Dame Julie Andrews: Fans high despite low notes

By Matthew Shaw
Entertainment and arts assignments editor, BBC News

Image caption, The first half of the evening was dedicated to Rodgers and Hammerstein

For the thousands of loyal fans at London's O2 Arena, Dame Julie Andrews' first UK stage appearance for more than 30 years was a moment to worship one of the greatest musical voices of all time.

But 13 years after an operation on her vocal cords, the 74-year-old star of The Sound of Music and Mary Poppins couldn't hit the high notes of her stage and screen career.

The audience for Dame Julie's comeback was the predictable but uneasy coalition of the blue rinse and the pink pound.

A smattering of famous names in the audience - that other British Hollywood dame, Elizabeth Taylor, had earlier been rumoured to have been attending - included Honor Blackman and Sophie Ellis-Bextor.

Image caption, Dame Julie Andrews played Maria in The Sound of Music

They waited patiently as the Royal Philharmonic Concert Orchestra tuned up.

The first half of The Gift of Music - An Evening With Julie Andrews was dedicated to the Broadway partnership of Rodgers and Hammerstein.

It was the film version of The Sound of Music which opened the show on huge screens hung over the bare and rather unimaginative stage.

Dame Julie finally appeared at the end of the movie's classic opening number and received the first of a handful of standing ovations.

But from the start it was clear we were paying our respects to a voice never to be heard again.

Dedicated worshippers

Dame Julie can now only sing at the lower range of her voice - something she has spoken about very publicly in the past.

To her most dedicated worshippers it probably didn't matter. She assured them she could "still sing the hell out of Old Man River" .

Joined by five other singers during King and I tune Getting to Know You, we at last heard Dame Julie sing with that crisp diction of the English nanny she is so famous for.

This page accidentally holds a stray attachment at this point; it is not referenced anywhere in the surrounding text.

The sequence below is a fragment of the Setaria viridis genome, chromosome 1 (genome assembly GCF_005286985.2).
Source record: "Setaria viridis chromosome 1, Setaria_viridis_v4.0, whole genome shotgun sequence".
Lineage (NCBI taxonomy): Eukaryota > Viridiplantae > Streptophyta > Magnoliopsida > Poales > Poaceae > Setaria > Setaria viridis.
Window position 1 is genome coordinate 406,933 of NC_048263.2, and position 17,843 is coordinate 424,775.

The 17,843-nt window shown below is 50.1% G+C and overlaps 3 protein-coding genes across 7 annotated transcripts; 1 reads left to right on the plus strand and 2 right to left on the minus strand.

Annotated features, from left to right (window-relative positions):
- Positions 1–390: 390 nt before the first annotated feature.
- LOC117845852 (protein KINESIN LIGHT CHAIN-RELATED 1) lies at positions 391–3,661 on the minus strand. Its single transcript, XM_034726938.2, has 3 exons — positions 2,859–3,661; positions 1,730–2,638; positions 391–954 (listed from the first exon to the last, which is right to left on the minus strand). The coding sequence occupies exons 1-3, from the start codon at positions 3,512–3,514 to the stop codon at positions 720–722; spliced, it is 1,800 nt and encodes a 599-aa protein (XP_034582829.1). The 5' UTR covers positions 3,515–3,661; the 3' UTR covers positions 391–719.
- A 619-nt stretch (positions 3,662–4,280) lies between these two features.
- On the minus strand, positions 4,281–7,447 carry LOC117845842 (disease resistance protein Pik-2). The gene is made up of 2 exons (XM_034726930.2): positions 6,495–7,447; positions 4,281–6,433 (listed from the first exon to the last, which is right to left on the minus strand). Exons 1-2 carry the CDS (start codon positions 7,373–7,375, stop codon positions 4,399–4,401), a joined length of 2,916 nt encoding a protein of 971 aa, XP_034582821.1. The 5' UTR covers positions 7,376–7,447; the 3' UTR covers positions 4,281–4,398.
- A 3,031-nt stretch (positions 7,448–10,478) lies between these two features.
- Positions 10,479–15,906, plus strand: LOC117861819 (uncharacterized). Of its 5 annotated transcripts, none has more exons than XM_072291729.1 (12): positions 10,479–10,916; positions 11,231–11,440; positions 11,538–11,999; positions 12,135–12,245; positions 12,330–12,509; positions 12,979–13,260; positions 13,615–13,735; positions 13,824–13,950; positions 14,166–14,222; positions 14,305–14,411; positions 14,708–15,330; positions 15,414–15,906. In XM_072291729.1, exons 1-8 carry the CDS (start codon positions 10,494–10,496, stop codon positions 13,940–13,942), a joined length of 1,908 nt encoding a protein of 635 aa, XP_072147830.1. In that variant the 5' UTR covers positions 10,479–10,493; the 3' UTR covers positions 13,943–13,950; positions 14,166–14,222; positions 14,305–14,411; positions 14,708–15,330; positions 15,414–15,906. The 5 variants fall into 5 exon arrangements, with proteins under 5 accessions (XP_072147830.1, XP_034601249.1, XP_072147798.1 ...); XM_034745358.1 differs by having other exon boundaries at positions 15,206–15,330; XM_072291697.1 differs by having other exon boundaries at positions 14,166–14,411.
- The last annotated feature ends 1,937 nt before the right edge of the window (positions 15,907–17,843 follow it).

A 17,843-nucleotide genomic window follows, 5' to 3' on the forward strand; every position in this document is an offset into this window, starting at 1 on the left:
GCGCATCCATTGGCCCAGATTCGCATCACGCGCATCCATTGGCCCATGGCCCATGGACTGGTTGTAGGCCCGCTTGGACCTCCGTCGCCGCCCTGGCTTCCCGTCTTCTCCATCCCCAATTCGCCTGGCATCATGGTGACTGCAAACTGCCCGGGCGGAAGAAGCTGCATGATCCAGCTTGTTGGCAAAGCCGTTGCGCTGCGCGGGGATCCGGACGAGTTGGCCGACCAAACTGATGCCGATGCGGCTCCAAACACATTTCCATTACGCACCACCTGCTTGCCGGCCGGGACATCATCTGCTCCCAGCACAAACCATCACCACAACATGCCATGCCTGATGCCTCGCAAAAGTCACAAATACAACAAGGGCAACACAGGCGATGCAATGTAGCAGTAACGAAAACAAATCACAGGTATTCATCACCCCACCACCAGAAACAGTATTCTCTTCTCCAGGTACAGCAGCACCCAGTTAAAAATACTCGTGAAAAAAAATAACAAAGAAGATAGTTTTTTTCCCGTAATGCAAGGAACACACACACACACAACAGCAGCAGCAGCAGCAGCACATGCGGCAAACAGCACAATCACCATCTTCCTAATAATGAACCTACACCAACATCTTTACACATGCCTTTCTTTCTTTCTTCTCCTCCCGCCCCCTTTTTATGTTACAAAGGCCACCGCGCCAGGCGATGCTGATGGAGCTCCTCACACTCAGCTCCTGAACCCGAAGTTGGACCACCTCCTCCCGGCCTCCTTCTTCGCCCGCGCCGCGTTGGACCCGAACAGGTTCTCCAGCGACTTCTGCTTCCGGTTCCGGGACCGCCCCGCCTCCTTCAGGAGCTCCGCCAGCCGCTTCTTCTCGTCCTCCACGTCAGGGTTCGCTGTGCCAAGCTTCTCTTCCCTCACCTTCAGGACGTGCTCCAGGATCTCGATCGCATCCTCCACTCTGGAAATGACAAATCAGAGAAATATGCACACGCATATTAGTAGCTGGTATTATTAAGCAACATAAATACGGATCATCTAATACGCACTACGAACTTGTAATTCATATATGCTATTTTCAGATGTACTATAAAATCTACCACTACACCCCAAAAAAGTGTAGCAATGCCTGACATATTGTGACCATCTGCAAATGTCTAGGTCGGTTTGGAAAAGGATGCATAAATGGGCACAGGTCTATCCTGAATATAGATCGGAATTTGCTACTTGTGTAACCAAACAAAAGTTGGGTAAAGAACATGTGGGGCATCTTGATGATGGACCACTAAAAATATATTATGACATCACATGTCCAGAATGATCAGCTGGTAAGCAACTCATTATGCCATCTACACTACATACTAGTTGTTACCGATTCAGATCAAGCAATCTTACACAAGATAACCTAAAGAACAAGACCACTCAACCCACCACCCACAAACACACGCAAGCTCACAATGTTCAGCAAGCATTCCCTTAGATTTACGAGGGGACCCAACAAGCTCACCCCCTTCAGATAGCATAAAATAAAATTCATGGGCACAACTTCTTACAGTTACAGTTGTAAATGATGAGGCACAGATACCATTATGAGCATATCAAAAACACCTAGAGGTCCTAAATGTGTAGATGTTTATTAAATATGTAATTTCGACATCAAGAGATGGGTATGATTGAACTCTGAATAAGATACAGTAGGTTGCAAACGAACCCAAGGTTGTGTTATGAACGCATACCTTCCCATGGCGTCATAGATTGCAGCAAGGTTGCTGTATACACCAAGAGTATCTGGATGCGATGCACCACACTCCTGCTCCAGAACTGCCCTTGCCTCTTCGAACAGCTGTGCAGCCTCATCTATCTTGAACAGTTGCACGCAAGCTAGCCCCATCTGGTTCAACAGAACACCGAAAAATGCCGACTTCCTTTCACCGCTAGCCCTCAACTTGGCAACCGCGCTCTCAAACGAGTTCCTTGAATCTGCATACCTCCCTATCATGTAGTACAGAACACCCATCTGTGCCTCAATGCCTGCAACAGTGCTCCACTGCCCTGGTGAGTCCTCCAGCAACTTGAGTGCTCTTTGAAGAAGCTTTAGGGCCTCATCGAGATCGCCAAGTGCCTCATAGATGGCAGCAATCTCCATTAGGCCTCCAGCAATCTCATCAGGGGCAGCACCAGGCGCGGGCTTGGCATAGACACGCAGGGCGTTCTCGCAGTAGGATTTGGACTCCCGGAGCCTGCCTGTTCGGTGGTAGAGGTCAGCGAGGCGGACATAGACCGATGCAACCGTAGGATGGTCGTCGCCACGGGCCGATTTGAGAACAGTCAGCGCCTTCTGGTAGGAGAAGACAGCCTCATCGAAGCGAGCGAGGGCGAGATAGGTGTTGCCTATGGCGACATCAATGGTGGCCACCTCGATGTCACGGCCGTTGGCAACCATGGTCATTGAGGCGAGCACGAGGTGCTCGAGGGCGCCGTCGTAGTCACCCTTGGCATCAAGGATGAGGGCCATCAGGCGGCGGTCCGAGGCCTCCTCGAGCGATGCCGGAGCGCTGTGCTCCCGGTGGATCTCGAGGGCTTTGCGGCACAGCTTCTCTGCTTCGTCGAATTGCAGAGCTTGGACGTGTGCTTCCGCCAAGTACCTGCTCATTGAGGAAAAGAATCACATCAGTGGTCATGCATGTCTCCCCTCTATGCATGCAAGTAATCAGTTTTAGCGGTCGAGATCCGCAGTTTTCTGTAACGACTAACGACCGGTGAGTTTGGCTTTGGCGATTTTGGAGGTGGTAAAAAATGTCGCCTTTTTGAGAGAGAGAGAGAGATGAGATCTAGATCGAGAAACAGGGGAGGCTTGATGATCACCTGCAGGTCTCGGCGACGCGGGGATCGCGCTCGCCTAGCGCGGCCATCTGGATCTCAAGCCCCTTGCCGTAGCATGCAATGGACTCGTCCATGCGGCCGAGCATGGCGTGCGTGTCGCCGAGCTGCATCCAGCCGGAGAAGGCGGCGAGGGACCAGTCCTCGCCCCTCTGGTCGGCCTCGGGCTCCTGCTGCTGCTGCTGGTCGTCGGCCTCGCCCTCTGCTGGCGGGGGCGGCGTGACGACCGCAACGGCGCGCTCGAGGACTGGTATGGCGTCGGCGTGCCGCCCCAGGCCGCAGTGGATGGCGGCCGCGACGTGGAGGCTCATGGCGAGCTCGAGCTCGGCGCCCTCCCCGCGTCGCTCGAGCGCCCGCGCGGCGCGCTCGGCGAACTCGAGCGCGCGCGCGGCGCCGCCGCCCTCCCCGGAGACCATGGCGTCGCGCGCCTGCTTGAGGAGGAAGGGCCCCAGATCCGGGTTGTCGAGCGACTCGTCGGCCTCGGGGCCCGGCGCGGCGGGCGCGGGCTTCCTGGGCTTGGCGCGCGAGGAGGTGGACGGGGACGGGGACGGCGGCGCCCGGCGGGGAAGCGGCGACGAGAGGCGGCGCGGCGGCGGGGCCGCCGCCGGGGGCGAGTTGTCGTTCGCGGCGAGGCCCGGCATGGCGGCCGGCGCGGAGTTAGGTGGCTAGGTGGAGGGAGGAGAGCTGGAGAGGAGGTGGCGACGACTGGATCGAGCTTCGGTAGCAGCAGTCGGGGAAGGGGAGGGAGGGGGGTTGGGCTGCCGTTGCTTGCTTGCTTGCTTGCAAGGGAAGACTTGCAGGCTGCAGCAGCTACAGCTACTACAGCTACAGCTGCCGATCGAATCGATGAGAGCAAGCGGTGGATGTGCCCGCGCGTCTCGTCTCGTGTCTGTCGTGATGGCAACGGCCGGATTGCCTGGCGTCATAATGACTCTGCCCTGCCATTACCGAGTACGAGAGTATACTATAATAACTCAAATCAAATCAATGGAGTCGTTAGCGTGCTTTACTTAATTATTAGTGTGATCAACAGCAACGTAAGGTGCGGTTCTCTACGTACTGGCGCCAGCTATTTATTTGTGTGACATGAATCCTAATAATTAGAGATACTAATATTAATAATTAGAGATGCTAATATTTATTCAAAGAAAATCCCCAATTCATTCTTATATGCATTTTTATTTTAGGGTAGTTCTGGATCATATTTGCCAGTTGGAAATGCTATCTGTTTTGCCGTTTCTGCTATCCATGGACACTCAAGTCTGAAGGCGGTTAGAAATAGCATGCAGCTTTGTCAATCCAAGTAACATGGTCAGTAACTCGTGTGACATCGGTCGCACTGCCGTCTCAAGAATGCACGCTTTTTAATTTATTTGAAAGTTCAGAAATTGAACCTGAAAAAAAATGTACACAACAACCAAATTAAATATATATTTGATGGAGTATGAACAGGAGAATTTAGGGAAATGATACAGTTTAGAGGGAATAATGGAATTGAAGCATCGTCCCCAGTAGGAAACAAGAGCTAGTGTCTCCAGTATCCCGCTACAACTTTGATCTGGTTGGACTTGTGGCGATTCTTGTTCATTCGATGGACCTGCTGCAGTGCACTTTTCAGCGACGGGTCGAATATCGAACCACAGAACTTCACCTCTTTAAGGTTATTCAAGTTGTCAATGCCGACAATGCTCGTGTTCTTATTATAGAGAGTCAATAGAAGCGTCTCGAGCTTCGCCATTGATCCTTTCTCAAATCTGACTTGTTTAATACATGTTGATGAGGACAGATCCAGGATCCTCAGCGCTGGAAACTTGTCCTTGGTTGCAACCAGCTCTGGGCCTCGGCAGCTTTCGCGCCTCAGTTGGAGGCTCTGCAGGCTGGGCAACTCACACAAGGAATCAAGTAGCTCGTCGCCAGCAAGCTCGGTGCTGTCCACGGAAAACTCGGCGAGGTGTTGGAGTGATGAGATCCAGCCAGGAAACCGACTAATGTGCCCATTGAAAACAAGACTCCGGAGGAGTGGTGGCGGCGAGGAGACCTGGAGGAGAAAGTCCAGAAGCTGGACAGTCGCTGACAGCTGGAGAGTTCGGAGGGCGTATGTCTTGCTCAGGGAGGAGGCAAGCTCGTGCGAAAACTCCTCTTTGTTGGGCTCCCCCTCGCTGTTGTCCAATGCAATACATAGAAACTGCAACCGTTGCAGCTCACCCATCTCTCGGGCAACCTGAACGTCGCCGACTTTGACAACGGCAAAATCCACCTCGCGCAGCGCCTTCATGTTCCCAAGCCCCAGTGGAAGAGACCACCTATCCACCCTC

But it was more akin to the "speak-singing", made famous by Rex Harrison in My Fair Lady, than vintage Andrews.

After a few lines, Dame Julie faded into the background, sitting on a rather lonely spot-lit stool at the edge of the stage.

The rest of the first half featured a string of hits from Carousel and Oklahoma broken up by Dame Julie's stories of her glory days on stage and screen.

One member of the audience told me it was "heartbreaking" to watch as Dame Julie turned to the big screens to pay homage to her youth.

And for parts of the show she chose to leave the stage as the other singers took the limelight.

But the audience did get one full song, an emotional version of My Funny Valentine, before she was joined by the other performers for a rousing rendition of Sound of Music classic Do-Re-Mi.

At last the audience exploded into life as they became part of the ultimate sing-along version of the cult musical hit.

In the second half, Dame Julie narrated Simeon's Gift, a children's book she wrote with her daughter, Emma Walton Hamilton.

Her five supporting singers became actors in basic dressing-up box costumes, performing a children's musical with none of the irony and intelligence we expect from the West End of the 21st Century.

It felt like Mary Poppins was telling us all a bedtime story and, for some of the audience, it was the moment to make their way home.

But the finale of classics from South Pacific and the Sound of Music got the show back on track as Dame Julie made a final bow to both the audience and the heyday of her career on the big screens.

During the show, we heard that, after a Broadway audition, Richard Rodgers once told the young Julie Andrews she was "absolutely adequate".

That was also the verdict of some of the audience I spoke to on Saturday night.

But for the fans still singing Edelweiss as they left the arena, the thrill of worshipping their icon more than made up for the disappointment of not hearing the Maria von Trapp they fell in love with.

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